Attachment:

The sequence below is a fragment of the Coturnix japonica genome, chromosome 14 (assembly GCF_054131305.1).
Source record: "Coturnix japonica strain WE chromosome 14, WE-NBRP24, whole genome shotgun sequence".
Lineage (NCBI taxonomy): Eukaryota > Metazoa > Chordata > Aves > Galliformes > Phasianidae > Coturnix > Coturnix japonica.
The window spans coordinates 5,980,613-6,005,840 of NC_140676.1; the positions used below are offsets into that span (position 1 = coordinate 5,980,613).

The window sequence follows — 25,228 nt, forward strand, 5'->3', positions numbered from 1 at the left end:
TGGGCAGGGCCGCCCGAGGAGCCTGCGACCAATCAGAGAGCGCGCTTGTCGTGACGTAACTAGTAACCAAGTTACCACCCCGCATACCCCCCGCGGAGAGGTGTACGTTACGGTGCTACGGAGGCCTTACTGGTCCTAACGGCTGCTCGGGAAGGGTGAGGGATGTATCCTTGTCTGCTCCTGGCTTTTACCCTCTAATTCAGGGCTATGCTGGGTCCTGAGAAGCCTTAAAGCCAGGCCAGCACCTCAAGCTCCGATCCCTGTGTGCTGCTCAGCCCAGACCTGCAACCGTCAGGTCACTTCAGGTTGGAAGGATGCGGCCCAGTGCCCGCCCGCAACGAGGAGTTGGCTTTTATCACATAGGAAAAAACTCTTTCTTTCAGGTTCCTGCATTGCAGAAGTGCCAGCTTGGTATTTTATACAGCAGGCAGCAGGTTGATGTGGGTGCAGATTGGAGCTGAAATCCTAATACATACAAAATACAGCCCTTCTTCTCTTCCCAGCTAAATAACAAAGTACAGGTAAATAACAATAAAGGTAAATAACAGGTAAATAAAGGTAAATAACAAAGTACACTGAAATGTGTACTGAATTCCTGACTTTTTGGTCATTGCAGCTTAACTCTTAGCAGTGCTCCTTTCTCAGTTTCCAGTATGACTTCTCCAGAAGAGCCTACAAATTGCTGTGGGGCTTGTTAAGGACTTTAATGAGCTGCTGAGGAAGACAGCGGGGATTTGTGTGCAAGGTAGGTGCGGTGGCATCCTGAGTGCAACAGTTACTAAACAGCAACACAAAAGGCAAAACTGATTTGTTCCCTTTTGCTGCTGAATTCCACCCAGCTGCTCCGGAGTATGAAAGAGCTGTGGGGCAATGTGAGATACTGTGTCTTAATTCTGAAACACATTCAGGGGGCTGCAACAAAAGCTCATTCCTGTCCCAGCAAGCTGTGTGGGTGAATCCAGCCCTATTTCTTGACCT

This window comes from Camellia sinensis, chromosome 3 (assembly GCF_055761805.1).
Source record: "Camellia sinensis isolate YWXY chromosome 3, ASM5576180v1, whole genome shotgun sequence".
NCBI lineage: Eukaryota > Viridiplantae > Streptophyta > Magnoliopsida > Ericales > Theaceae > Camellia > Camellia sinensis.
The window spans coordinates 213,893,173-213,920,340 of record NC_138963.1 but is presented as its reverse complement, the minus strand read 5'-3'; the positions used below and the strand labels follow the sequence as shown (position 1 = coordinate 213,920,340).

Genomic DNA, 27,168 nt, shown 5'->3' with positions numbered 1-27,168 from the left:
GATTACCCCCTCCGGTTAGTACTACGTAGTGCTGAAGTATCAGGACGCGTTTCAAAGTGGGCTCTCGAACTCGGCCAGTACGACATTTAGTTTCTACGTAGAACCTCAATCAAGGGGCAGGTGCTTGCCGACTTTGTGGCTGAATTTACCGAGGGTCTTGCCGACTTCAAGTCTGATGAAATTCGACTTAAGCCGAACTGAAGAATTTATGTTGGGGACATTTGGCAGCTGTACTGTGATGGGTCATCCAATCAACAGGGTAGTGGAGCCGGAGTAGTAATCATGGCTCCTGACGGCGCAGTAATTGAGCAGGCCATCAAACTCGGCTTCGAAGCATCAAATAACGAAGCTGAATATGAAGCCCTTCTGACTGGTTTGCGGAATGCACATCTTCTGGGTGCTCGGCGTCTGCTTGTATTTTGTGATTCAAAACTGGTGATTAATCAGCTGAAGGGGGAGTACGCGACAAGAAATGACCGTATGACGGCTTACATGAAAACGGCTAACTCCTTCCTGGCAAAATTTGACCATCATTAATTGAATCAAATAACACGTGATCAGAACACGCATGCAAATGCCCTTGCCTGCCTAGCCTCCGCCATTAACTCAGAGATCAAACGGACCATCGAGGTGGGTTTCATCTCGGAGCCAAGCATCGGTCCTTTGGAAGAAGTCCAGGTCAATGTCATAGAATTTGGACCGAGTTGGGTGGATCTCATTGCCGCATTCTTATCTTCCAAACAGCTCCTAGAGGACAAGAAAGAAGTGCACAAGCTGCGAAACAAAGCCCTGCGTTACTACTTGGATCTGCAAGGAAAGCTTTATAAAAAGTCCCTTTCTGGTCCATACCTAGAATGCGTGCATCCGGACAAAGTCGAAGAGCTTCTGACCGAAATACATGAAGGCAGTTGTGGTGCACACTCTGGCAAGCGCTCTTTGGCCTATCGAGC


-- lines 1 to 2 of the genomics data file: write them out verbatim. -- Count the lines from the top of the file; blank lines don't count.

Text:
The sequence below is a fragment of the Coturnix japonica genome, chromosome 14 (assembly GCF_054131305.1).
Source record: "Coturnix japonica strain WE chromosome 14, WE-NBRP24, whole genome shotgun sequence".